[Is] ISSN:1306-0015
[Cp] Country of publication:Turkey
[La] Language:eng
[Ab] Abstract:Möbius' syndrome, also known as Möbius' sequence, is a nonprogressive cranial dysinnervation disorder characterized by congenital facial and abducens nerve paralysis. Here, we report a 5-day-old girl who was conceived after in vitro fertilization with poor suck and facial paralysis. She had bilaterally ptosis and lateral gaze limitation, left-sided deviation of the tongue, dysmorphic face, hypoplastic fingers and finger nails on the left hand, and was diagnosed as having Möbius' syndrome. Involvement of other cranial nerves such as three, four, five, nine, 9 and 12, and limb malformations may accompany this syndrome. However, several factors have been proposed for the etiology, some rare cases have also been reported with artificial reproductive technologies. Feeding difficulties and aspiration are the main problems encountered in infancy. The other cranial nerves should be examined further in newborns who present with congenital facial palsy, and other cranial dysinnervation disorders should be considered in the differential diagnosis.
[Pt] Publication type:JOURNAL ARTICLE
[Em] Entry month:1710
[Cu] Class update date: 171026
[Lr] Last revision date:171026
[St] Status:PubMed-not-MEDLINE
[do] DOI:10.5152/TurkPediatriArs.2017.2931

  6 / 454 MEDLINE  
              first record previous record next record last record
select
to print
Photocopy
Full text

[PMID]: 29042871
[Au] Autor:Lee KY; Shin E
[Ad] Address:Department of Pediatrics, Ulsan University Hospital, University of Ulsan College of Medicine, Ulsan, Korea.
[Ti] Title:Application of array comparative genomic hybridization in Korean children under 6 years old with global developmental delay.
[So] Source:Korean J Pediatr;60(9):282-289, 2017 Sep.
[Is] ISSN:1738-1061
[Cp] Country of publication:Korea (South)
[La] Language:eng
[Ab] Abstract:PURPOSE: Recent advancements in molecular techniques have greatly contributed to the discovery of genetic causes of unexplained developmental delay. Here, we describe the results of array comparative genomic hybridization (CGH) and the clinical features of 27 patients with global developmental delay. METHODS: We included 27 children who fulfilled the following criteria: Korean children under 6 years with global developmental delay; children who had at least one or more physical or neurological problem other than global developmental delay; and patients in whom both array CGH and G-banded karyotyping tests were performed. RESULTS: Fifteen male and 12 female patients with a mean age of 29.3±17.6 months were included. The most common physical and neurological abnormalities were facial dysmorphism (n=16), epilepsy (n=7), and hypotonia (n=7). Pathogenic copy number variation results were observed in 4 patients (14.8%): 18.73 Mb dup(2)(p24.2p25.3) and 1.62 Mb del(20p13) (patient 1); 22.31 Mb dup(2) (p22.3p25.1) and 4.01 Mb dup(2)(p21p22.1) (patient 2); 12.08 Mb del(4)(q22.1q24) (patient 3); and 1.19 Mb del(1)(q21.1) (patient 4). One patient (3.7%) displayed a variant of uncertain significance. Four patients (14.8%) displayed discordance between G-banded karyotyping and array CGH results. Among patients with normal array CGH results, 4 (16%) revealed brain anomalies such as schizencephaly and hydranencephaly. One patient was diagnosed with Rett syndrome and one with Möbius syndrome. CONCLUSION: As chromosomal microarray can elucidate the cause of previously unexplained developmental delay, it should be considered as a first-tier cytogenetic diagnostic test for children with unexplained developmental delay.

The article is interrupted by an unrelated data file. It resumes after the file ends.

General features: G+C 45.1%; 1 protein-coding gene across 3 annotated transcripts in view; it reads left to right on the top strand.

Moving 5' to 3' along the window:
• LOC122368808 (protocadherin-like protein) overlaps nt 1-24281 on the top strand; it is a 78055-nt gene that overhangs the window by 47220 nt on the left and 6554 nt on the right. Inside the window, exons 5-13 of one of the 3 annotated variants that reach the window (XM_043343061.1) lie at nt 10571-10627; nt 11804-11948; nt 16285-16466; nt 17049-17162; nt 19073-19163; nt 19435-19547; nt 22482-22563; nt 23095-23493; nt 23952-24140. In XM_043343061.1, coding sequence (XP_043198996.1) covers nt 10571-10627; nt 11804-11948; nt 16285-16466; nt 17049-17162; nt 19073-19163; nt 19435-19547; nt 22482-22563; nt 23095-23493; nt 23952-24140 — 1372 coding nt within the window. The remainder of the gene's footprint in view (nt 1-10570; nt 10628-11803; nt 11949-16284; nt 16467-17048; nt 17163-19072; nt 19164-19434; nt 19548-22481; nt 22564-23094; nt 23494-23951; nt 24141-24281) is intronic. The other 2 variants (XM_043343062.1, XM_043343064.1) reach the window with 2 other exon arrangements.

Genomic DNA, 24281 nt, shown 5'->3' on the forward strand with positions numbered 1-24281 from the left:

[Pt] Publication type:JOURNAL ARTICLE
[Em] Entry month:1710
[Cu] Class update date: 171022
[Lr] Last revision date:171022
[St] Status:PubMed-not-MEDLINE
[do] DOI:10.3345/kjp.2017.60.9.282

  7 / 454 MEDLINE  
              first record previous record next record last record
select
to print
Photocopy
Full text

[PMID]: 29016863
[Au] Autor:Fazeli W; Herkenrath P; Stiller B; Neugebauer A; Fricke J; Lang-Roth R; Nürnberg G; Thoenes M; Becker J; Altmüller J; Volk AE; Kubisch C; Heller R
[Ad] Address:Department of Pediatrics, University Hospital Cologne, 50937 Cologne, Germany.
[Ti] Title:A TUBB6 mutation is associated with autosomal dominant non-progressive congenital facial palsy, bilateral ptosis and velopharyngeal dysfunction.